The warm up is in the past. Now we are ready for the real thing.
Some time ago I was invited by a friend, who actually is from France. According to him, a usual meal would consist of apéritif - not necessarily some alcohol to drink, although a pastis would work for me - then a salad or soup, followed by the main course. After that we would be ready for the cheese course and we can close with dessert, of course. Really? Maybe a calvados fits in to round everything up.
I don't need to mention, that baguette and red wine would be part of the deal as well, although the alcohol is not compulsory.
Now I would love to present you such a meal.
Pastis - no big deal. Well, it doesn't have to be the apéritif, because we have aligot.
Many moons ago ... or month ... I read the book Encore Provence written by Peter Mayle. Maybe you have heard of him, or read something he wrote, or even saw a movie.
Whatsoever, in this very book, he mentioned something called aligot. This originates from the Latin word aliquid, that means something. The story behind it has something to do with monks, but I don't want to bore you with any more details.
This aligot contains two important things: garlic and cheese. In fact a large part in it is cheese. So ... naturellement ... I was destined to try it. In other words, the moment I read about it, I knew I would make it one day. So, apart from the garlic and the cheese you need tomatoes, sour cream or the like, salt and pepper, and patience.
To get a bit more detailed, I used the following:
400 g tinned tomatoes, chopped
250 g cheese (one that is a good melting kind)
100 g créme fraîche
2 cloves of garlic, finely chopped
Salt and pepper
Let's do it, or at least have a try:
Before we start, just a brief note. The cheese that would be used in the original one is tome d'Aubrac, that is fresh cheese from the region where this dish comes from.
First of all cook the tomatoes. If you haven't chopped them properly, you can also puree them afterwards.
Once done, add the remaining ingredients and start stirring ... and keep stirring ... stirring ... stirring ... stirring ... stirring.
Hopefully, it will thicken at one point. However, if it gets so thick, you can't stir anymore or even get out the spoon, things went terribly wrong and according to Peter, you should have a glass of wine and start again.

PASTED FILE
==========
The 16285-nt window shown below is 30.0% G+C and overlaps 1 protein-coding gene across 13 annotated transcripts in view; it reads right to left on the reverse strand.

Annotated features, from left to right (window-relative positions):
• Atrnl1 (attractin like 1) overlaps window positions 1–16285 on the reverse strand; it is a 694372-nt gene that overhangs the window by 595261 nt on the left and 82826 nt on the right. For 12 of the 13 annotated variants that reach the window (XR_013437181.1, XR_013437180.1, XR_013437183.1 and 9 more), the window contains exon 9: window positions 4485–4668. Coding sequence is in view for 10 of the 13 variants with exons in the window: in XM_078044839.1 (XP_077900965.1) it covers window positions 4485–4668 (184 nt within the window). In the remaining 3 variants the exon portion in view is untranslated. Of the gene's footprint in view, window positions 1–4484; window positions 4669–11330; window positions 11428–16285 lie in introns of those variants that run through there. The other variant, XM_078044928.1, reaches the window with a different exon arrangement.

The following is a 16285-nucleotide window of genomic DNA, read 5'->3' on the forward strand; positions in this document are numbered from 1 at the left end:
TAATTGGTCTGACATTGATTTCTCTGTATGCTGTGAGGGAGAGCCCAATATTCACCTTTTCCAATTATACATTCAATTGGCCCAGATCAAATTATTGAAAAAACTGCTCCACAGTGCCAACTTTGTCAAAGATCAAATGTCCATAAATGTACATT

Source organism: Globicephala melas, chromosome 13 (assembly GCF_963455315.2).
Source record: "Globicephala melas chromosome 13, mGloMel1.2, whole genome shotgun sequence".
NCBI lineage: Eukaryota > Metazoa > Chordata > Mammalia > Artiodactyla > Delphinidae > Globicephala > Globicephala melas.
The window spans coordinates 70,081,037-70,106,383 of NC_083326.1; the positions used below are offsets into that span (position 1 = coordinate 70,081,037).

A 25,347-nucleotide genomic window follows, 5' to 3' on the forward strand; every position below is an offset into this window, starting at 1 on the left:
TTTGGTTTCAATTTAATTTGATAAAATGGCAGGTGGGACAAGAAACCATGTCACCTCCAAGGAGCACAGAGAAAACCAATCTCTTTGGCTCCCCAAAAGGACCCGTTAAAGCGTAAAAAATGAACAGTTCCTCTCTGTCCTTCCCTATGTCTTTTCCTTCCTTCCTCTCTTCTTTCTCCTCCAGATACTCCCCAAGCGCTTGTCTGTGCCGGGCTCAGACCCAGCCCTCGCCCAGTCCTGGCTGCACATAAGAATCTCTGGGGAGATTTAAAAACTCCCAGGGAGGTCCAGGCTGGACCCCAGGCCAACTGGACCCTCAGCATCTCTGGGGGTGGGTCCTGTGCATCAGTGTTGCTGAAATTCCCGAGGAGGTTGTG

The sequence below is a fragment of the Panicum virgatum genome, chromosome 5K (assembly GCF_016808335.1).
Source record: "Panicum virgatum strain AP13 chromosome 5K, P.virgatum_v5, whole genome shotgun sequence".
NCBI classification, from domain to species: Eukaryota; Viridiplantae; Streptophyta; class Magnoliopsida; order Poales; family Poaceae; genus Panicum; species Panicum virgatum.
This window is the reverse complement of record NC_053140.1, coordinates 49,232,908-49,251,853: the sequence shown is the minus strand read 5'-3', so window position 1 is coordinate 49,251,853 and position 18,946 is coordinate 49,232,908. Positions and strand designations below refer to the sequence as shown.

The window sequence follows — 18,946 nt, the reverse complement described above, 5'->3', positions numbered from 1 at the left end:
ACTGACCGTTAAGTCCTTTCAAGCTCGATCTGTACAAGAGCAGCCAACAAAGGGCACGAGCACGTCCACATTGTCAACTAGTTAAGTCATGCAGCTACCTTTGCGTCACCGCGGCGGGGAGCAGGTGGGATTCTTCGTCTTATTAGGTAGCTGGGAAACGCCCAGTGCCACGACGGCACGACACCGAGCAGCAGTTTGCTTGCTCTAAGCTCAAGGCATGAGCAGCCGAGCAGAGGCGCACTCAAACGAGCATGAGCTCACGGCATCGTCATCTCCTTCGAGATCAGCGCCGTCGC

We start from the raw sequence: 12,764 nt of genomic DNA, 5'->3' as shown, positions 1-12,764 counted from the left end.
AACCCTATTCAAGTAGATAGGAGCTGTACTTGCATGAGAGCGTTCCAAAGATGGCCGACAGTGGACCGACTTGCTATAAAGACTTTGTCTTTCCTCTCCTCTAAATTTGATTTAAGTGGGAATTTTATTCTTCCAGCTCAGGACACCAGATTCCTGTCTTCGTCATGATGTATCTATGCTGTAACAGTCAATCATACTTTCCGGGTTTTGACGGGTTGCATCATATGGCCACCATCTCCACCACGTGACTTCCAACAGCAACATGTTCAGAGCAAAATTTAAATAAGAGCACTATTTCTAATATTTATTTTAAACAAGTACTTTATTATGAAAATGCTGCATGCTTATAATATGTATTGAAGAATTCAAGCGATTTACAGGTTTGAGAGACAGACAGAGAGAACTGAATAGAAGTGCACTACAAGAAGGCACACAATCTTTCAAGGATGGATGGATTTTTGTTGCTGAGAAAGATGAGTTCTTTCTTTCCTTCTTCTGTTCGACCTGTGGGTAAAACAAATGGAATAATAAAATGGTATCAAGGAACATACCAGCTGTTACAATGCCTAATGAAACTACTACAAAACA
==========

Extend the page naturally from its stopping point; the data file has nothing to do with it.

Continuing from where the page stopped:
However, I was on the safe side and ... lost patience ... and consequently had to be satisfied with a slightly thinner version.
That, in no way deminished the joy of this meal. To you give you a fuller picture ...
Already we feel a bit satisfied. Still, we need to think about the main course. That would be bœuf bourguignon.
In fact for that we have to go a few hours back in time, for you have to start this well in advance. At least that is what I heard. Before that day, I didn't cook it yet.
I had to enlist the aid of some cookbooks among which is the well known Mastering the Art of French cooking. I took that as a rough guide, combining it with other information I read. Anyway, I had to adjust to the amount of food I would need in the end or respectively on what I had in stock.
Here we go for the main course ...
- Melt 50 g of butter in a pan at a medium heat.
- Cut 100 g of bacon into stripes and fry them in the butter.
- After that remove them to a casserole type dish.
- Have 500 g of beef, that is cut into about 2 cm sized chunks. Pat the meat dry with ... something.
- Then fry the meat in the pan, so it gets colour from all sides.
- Pre-heat your oven to 160°C.
- Remove the meat as well and ... have a guess ... yes, put it into the casserole type dish and reduce the heat for the pan
- Now you have two medium sized onions ready, which you more or less have chopped finely ... as fine as you like.
- Soften the onions in the pan.
- While that happens add a few tbs of flour to the casserole type dish to coat the meat and then put the dish into the oven for about ten minutes.
- Get the dish out and repeat the flour thingy.
- By now your onions should be ready. You can turn of the heat for the pan.
- The onions go the well known casserole type dish. Together with the onions you add a few sprigs of rosemary and thyme, a bay leaf and two peeled and crushed cloves of garlic.
- Now we top that up with 300 ml of red wine and 300 ml of beef stock.
- Now cover your casserole type dish and put it into the oven for about three hours until the meat is really tender.
- Just before that time is over you could prepare some potatoes to eat together with your bœuf bourguignon.
- When you think your meat is ready ... it is not. Remove the cover from your dish and keep it for another 30 minutes in the oven.
- Then you are ready to plate up and eat the main course.
I hope you enjoy it! I did! It was very delicious. That would bring us then to our next course ...
If you feel you already had enough cheese at the beginning, this must be an illusion. For sure there is a little bit room for some Camembert, brie or another cheese ... Why not!
What's for pudding?
Well, I felt like I should have a chocolate souffle or some crêpes, but honestly? Yes, I didn't feel like preparing them or even eating some more food. I already had quite some share from the bœuf bourguignon. So I have to do a chocolate souffle at some other time.
Still, I hope you enjoyed this small (?) French meal for Bloggers Around the World.
If you haven't done so already, why not join us on this food trip around the world ...